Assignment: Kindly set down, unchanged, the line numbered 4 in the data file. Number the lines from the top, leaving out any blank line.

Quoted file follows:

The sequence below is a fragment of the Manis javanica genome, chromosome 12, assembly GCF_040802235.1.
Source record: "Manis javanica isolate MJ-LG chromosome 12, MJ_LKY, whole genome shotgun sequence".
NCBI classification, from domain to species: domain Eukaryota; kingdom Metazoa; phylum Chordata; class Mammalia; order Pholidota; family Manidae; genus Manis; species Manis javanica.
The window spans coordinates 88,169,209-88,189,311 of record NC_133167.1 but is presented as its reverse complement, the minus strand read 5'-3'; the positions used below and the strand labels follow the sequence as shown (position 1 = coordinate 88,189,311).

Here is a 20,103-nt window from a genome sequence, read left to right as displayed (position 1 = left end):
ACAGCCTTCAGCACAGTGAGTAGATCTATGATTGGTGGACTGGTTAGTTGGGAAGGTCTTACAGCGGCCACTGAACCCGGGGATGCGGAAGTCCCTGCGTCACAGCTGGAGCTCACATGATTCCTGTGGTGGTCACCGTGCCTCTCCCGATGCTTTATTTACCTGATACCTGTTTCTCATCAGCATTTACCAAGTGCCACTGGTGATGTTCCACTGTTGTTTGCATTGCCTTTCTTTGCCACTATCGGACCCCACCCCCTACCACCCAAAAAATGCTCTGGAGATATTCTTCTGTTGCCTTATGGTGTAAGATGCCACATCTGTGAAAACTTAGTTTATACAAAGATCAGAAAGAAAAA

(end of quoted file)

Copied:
The window spans coordinates 88,169,209-88,189,311 of record NC_133167.1 but is presented as its reverse complement, the minus strand read 5'-3'; the positions used below and the strand labels follow the sequence as shown (position 1 = coordinate 88,189,311).